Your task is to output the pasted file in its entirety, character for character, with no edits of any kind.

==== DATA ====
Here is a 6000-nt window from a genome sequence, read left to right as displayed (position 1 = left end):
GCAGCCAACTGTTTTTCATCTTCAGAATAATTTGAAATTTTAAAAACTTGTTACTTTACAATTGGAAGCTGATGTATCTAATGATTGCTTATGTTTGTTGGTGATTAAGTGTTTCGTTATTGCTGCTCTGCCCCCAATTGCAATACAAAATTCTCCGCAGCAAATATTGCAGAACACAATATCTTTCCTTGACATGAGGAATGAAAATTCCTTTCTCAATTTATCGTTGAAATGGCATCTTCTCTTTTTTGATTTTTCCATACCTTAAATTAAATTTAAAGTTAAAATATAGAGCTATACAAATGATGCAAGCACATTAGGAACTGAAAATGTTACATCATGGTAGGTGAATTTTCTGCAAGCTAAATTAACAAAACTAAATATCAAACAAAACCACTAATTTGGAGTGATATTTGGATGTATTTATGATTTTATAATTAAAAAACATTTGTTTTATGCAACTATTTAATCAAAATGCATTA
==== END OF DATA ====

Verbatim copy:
Here is a 6000-nt window from a genome sequence, read left to right as displayed (position 1 = left end):
GCAGCCAACTGTTTTTCATCTTCAGAATAATTTGAAATTTTAAAAACTTGTTACTTTACAATTGGAAGCTGATGTATCTAATGATTGCTTATGTTTGTTGGTGATTAAGTGTTTCGTTATTGCTGCTCTGCCCCCAATTGCAATACAAAATTCTCCGCAGCAAATATTGCAGAACACAATATCTTTCCTTGACATGAGGAATGAAAATTCCTTTCTCAATTTATCGTTGAAATGGCATCTTCTCTTTTTTGATTTTTCCATACCTTAAATTAAATTTAAAGTTAAAATATAGAGCTATACAAATGATGCAAGCACATTAGGAACTGAAAATGTTACATCATGGTAGGTGAATTTTCTGCAAGCTAAATTAACAAAACTAAATATCAAACAAAACCACTAATTTGGAGTGATATTTGGATGTATTTATGATTTTATAATTAAAAAACATTTGTTTTATGCAACTATTTAATCAAAATGCATTA